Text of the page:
The Down Payment
How much do you need for a down payment?
In the past, lenders traditionally required a down payment of at least 20% of the
purchase price of a home. Today, many lenders offer loans with lower down payments. In addition, certain
private and government entities have low down payment programs.
Can you get a low down payment mortgage?
Whether you can obtain a low down payment mortgage will depend on a variety of factors, such as your credit history and the type of mortgage you're applying for.
You may be able to get a Federal Housing Administration (FHA) mortgage with a down
payment of as little as 3.5%. Qualification standards for FHA mortgages are sometimes less stringent than traditional mortgage loans and the terms of these mortgages are generally attractive,
making them ideal for first-time homebuyers. Keep in mind, however, that FHA loans
will require you to pay a mortgage insurance premium.
Department of Veterans Affairs (VA) mortgages are another low down payment option.
VA mortgages are available to qualified veterans and their surviving spouses. VA
mortgage terms are also generally very attractive, and in many cases, little or
no down payment is required.
You may be able to obtain a conventional mortgage with a down payment of less than
20% with the help of private mortgage insurance (PMI). Low down payment mortgages
are somewhat risky for lenders, because they believe you are more likely to default
on a loan in which you have very little invested. For this reason, lenders generally
require PMI if you are borrowing more than 80% of the value of the home you
are purchasing (i.e., your down payment is less than 20%).
If you are concerned about taking on PMI payments, keep in mind that you may not
have to pay PMI forever. You have the right to request that your servicer cancel PMI when you have reached the date when the principal balance of your mortgage is scheduled to fall to 80% of the original value of your home. In addition, your lender is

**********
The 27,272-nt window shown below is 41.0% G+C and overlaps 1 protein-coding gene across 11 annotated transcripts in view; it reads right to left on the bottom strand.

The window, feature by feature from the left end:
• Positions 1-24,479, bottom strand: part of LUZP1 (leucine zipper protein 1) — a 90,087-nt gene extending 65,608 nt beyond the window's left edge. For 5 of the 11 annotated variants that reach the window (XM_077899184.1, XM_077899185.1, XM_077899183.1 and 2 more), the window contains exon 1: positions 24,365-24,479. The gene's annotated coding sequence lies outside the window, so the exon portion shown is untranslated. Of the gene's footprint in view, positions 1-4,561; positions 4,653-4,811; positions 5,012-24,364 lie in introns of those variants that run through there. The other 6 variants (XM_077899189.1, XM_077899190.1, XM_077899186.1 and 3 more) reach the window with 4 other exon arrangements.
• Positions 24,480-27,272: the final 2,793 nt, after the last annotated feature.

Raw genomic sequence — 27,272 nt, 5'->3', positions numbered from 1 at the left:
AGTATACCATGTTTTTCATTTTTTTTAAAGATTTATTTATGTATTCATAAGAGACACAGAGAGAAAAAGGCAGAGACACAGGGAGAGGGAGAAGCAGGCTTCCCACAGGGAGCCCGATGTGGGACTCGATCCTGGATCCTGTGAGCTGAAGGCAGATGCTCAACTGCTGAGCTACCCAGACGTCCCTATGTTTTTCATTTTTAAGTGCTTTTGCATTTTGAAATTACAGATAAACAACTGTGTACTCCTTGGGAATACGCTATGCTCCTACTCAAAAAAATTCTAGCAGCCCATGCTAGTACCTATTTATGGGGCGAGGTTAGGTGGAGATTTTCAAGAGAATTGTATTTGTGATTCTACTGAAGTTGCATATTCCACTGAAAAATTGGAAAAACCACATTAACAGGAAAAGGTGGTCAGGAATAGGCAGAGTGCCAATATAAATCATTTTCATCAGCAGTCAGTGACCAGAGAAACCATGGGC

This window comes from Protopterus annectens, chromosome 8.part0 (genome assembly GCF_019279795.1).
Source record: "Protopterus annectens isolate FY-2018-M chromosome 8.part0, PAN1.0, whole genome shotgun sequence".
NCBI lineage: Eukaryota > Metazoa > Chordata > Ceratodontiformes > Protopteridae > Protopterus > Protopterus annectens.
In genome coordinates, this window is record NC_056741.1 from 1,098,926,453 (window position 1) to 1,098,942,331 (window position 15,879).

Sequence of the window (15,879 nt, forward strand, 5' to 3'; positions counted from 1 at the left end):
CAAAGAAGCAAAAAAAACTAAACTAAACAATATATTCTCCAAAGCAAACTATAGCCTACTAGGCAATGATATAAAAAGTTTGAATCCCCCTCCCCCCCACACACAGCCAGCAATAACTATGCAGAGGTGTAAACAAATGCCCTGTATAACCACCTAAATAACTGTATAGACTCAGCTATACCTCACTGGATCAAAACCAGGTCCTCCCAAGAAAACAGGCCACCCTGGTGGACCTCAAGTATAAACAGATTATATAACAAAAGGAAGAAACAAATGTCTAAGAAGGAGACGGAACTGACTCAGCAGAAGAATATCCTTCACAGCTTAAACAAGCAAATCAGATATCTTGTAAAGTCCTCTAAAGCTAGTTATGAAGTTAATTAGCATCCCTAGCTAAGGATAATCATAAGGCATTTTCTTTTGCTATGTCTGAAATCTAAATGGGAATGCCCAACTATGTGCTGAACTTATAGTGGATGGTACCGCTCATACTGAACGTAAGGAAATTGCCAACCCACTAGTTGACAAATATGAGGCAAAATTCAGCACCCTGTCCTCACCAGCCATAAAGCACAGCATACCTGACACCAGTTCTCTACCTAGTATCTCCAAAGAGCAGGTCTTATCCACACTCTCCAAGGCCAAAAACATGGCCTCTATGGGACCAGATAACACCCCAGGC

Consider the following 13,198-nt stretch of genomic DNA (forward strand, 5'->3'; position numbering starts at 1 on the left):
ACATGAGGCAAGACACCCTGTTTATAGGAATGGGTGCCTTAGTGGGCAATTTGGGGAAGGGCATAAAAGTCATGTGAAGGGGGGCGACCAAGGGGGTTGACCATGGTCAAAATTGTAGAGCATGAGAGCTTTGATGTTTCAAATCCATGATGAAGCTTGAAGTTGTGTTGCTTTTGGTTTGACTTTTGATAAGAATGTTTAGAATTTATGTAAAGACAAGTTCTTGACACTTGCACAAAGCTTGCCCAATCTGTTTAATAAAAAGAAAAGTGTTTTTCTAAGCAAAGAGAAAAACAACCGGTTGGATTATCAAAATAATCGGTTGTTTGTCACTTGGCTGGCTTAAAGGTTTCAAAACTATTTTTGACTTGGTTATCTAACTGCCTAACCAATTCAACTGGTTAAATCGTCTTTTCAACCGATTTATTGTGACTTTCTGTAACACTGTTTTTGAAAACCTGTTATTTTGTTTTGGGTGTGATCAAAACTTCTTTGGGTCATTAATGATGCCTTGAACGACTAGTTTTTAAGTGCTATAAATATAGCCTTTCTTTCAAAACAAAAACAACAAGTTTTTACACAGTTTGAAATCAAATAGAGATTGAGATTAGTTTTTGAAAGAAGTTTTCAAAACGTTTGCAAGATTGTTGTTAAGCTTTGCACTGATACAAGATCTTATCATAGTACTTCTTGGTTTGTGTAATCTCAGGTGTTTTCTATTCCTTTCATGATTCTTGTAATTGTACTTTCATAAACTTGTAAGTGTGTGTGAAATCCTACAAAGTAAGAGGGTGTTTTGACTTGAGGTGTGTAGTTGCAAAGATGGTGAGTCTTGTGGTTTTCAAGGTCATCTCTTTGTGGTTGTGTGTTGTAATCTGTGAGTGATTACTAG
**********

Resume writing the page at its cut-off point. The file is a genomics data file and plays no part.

obligated to cancel your PMI when the principal balance on your loan is scheduled to reach 78% of the original value of your home or once you have reached the midpoint of your loan's amortization schedule,
provided you have a good payment history.
In addition to requiring PMI, lenders sometimes have stricter qualification standards
and offer lower loan limits and higher interest rates if your down payment is less
What about larger down payments?
If you have more than 20% to put down, you may still want to take the time
to weigh your down payment options. With a larger down payment, you will reduce
the amount of your mortgage and thus the amount of interest you will pay. And since
a larger down payment usually means less risk, lenders often offer lower interest
rates and are more lenient toward borrowers who provide larger down payments. Also,
a larger down payment gives you instant equity in your home, which can be accessed
through a home equity loan or home equity line of credit.
Keep in mind, however, that there may be situations where you might not want to
make a large down payment. For example, you may want to keep the money in your emergency
cash reserve. Or, you may want to put the money toward other investment opportunities.
Investing money for a down payment
If you're saving for a down payment, you may be wondering where you should invest
your money. The answer depends on how soon you'll need the money, since the more
time you have, the more risk you may be willing to accept in considering investments.
If you're going to need the down payment within the next few years, you'll probably
want to minimize risk. For many, this means a bank savings account. However, you'll
also want to consider money market deposit accounts as well. Money market deposit accounts are relatively
low-risk, and generally pay slightly higher interest rates than bank savings accounts.